What distinguishes brain games from brain training?

The question of what distinguishes brain games from brain training comes up frequently. You might frequently see commercials for “brain games” or “brain training” and be curious as to what they are all about. Are you spending your time and money on these things? And do they make the brain better?

Between brain games and brain training, there is a significant distinction. Similar to playing outside, playing brain games is something you do for fun. Word problems, Sudoku, crossword puzzles, and quizzes are a few examples of brain games. On the other hand, brain training resembles going to the gym more. It is a method of stimulating the brain to enhance cognitive abilities like memory, focus, attention, and speed.

Is there clinical evidence to support the brain training program?

Scientific claims made by many businesses include things like “based on neuroscience” and “proven to work.” However, a closer look reveals that there is no solid scientific support for these claims. Independent, replicable, peer-reviewed, and formally published in scholarly journals are the requirements for scientific studies. When you dig deeper, you’ll discover that not many efficient brain training programs provide much in the way of this kind of scientific proof CogniFit Inc.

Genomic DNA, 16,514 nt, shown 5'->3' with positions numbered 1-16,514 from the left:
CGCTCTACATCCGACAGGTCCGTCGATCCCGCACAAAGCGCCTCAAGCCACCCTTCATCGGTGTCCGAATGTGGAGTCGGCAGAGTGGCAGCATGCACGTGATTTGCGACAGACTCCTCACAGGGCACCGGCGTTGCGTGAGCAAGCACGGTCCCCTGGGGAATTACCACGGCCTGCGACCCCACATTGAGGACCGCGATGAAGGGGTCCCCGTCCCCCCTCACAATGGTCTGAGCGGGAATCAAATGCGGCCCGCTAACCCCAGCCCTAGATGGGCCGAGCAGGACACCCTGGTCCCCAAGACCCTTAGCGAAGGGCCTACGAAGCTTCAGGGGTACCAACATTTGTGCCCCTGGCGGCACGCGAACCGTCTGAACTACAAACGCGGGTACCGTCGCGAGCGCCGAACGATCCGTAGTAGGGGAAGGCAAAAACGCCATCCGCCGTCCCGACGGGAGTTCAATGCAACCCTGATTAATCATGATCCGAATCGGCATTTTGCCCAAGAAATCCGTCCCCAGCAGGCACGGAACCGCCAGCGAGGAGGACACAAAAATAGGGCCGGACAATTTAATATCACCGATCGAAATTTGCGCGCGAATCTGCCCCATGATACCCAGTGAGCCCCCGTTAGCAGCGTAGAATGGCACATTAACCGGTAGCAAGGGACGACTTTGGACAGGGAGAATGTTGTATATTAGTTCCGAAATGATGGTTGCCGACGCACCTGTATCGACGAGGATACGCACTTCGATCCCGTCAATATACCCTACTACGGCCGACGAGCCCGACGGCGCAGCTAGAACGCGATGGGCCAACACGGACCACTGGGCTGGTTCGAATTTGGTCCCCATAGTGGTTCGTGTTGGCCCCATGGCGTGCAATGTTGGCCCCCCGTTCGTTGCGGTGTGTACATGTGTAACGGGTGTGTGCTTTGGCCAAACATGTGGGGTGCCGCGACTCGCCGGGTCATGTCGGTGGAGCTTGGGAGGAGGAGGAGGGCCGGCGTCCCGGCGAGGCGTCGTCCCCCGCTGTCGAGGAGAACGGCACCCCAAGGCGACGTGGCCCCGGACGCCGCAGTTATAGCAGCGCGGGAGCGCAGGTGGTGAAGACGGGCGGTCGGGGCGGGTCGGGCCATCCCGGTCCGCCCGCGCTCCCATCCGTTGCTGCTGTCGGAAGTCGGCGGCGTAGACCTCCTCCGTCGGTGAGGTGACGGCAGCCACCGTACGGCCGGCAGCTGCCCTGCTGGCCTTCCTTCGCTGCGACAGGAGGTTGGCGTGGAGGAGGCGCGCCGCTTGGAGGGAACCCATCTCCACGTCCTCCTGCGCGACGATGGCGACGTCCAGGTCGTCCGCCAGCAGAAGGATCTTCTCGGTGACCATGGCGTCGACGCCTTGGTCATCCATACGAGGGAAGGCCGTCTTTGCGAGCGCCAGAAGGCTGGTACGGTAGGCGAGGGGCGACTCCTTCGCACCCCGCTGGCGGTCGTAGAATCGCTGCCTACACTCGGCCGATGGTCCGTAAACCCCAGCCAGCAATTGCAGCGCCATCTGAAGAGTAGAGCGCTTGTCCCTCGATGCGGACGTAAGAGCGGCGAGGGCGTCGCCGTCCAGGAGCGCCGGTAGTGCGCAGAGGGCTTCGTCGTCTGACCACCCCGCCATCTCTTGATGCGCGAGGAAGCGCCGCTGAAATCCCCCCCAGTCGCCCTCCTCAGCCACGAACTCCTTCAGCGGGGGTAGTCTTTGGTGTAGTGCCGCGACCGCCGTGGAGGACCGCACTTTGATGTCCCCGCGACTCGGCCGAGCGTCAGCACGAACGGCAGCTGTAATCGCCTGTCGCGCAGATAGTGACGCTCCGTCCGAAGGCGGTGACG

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Do scientific studies support the “generalization” of brain advantages?

Clinical evidence may support some brain training programs, but it’s critical to carefully consider what the exercises are demonstrated to accomplish. Are they demonstrated to “generalize” into other areas of real life and produce improvements in the brain and memory that go beyond the exercise, or are they only demonstrated to improve your performance on a specific type of task? Another crucial distinction to be made is this one.

Were scientists involved in the design and evaluation of the brain training exercises?

Too frequently, “brain training” programs can be found without any scientists working for the company! How can a non-scientist create and evaluate successful neuroscience-based brain training programs? The short answer is that you shouldn’t rely on any program that wasn’t created and evaluated by real scientists. It’s also critical to consider how many scientists work for the organization. Do only one or two scientists serve in advisory capacities? Once more, common sense would dictate that it is inconceivable to anticipate success from a program without the deep, daily, and ongoing involvement of numerous staff scientists and important advisers.

You will have a better chance of finding a program that can improve your brain if you bear all of these things in mind when evaluating brain training programs.